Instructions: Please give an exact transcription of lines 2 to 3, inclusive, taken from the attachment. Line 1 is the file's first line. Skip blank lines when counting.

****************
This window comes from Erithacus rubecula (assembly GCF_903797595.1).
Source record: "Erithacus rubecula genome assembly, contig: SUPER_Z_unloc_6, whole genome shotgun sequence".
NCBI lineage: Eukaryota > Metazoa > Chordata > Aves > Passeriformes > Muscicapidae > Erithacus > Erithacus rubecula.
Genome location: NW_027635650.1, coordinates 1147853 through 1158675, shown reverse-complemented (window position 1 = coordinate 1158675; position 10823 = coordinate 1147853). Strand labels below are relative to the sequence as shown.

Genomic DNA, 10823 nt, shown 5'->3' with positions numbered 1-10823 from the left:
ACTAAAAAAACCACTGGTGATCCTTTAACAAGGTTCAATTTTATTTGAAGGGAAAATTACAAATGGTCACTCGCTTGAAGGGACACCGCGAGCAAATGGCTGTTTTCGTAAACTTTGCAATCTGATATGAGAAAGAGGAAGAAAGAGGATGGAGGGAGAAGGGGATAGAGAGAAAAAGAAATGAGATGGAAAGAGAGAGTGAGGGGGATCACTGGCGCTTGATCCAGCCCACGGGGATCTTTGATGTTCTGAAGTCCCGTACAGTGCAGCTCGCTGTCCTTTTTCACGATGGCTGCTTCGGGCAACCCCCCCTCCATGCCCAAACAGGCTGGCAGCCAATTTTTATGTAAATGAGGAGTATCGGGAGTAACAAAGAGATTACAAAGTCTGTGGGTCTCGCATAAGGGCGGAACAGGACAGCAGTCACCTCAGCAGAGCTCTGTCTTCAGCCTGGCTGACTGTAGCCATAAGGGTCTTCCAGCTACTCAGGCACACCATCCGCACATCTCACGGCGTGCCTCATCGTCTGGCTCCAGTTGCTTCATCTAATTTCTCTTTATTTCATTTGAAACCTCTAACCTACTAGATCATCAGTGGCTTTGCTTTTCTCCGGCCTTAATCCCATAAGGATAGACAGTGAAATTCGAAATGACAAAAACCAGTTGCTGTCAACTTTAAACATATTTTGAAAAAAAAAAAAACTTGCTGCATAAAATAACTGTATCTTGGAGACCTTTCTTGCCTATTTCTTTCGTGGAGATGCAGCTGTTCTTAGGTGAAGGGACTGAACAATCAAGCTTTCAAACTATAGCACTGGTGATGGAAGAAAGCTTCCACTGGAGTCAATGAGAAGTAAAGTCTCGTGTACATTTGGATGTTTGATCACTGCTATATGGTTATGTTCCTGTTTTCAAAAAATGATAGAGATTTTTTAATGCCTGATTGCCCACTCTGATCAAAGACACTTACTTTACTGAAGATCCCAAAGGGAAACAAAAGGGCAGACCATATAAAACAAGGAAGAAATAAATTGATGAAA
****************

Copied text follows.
Source record: "Erithacus rubecula genome assembly, contig: SUPER_Z_unloc_6, whole genome shotgun sequence".
NCBI lineage: Eukaryota > Metazoa > Chordata > Aves > Passeriformes > Muscicapidae > Erithacus > Erithacus rubecula.